16. piny
    piny June 27, 2010 at 8:55 pm |

    Somehow we’ve come to interpret the ideal of impartiality to be complete neutrality and objectivity as opposed to being a friend to none and a hounder of all.

    Except, of course, when it comes to telling your television audience that you think that Dubya was damn sexy in his full-metal codpiece.

    This isn’t a standard that people can be held to, especially not people who are political wonks, and especially not in an era where everyone is talking constantly and nobody is talking privately. So long as nobody can make the case that Wiegel reported in a biased way, there’s no scandal here.

  17. piny
    piny June 27, 2010 at 8:58 pm |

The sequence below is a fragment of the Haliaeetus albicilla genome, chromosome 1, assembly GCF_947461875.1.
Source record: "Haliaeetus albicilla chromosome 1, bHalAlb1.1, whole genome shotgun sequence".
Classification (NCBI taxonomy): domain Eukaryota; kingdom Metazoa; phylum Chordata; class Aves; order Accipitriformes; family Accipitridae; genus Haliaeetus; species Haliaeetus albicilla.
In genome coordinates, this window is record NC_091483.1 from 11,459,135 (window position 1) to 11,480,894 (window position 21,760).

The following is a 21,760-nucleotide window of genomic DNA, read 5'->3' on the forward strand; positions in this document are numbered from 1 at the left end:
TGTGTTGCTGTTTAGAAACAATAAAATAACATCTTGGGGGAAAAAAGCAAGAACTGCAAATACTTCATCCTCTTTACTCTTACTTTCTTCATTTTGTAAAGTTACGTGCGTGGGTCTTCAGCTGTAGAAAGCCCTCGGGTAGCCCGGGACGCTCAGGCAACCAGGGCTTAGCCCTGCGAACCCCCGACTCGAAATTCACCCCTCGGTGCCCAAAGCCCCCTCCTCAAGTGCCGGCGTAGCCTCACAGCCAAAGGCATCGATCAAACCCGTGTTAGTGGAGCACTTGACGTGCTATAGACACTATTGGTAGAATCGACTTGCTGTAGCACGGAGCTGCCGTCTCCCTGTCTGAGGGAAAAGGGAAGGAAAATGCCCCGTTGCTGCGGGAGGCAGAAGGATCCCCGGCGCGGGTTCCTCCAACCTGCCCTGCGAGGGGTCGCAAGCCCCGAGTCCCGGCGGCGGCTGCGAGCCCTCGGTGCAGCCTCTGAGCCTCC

The revelation that Weigel is just another leftwinger who thinks he’s smarter than the rest of us wasn’t really a problem. The problem is that the revelation made it impossible for him to perform the duties of his job properly. He’ll land somewhere else and do quite well, but one hopes he learned something useful, and not that “Republicans are ratfuckers.”

    What evidence do you have that he cannot perform his job properly?

  18. “We wanted to understand them” [Darleen Click]

    [...] over the L’Affaire Journolist. From the Left’s grrrrrrrl cheerleaders, like Jill’s wide-eyed OMIGOSH, people, it wasn’t as bad as anything Limbaugh or Beck ever said! to [...]